It is bad manners to download the DTD from w3.org every time you need to validate a document. Their servers are under crushingly heavy load and it is very expensive for them to pay for all the bandwidth, servers, and IT workers to manage it all. It has always been bad form to download the DTD excessively (per operation), and until recently W3 has been relying on the politeness of software developers and vendors to write their programs in such a way as to not download the DTD per-operation.
However, this reliance on good manners is no longer working. Recently W3 has been taking matters into its own hands by blocking DTD downloads based on User Agent matching rules, as well as other blocking rules like IP-based blocking for particularly bad offenders. Since this announcement, they have felt free to introduce new blocking rules as they see necessary, based on e.g. observing traffic trends. It is not unreasonable to think that a recent update to their blocking rules may have affected your software. Very recently I believe they started blocking DTD downloads with very broad User Agent string matching: Internet Explorer user agents, Java user agents, and .NET user agents, to name a few.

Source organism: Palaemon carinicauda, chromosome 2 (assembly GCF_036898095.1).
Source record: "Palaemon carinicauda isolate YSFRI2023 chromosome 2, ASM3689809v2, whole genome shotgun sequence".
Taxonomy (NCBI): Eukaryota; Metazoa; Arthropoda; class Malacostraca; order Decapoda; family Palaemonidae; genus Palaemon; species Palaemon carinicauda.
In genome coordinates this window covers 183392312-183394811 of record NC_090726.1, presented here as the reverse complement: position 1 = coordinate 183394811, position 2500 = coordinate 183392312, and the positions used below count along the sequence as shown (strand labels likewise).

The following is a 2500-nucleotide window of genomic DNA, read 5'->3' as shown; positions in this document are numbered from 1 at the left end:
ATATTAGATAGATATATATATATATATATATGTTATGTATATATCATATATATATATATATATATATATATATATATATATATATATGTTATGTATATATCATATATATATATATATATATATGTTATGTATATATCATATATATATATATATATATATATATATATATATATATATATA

You should download the DTD just once, and have your validator reference the DTD from local disk, or at least host the DTD using your own server and bandwidth. All parsers worth a darn have features to help re-map "DTD namespace" to "physical DTD location."
Many XML utilities have the ability to use an XML catalog to map URIs for external resources to a locally-cached copy of the files. For some additional information on configuring XML applications to use a catalog, see Norman Walsh's Caching in with Resolvers article or Catalog support in libxml, and don't forget to use Google for more information!
Also note others have recently started encountering problems with w3.org, DTDs, .NET and IE.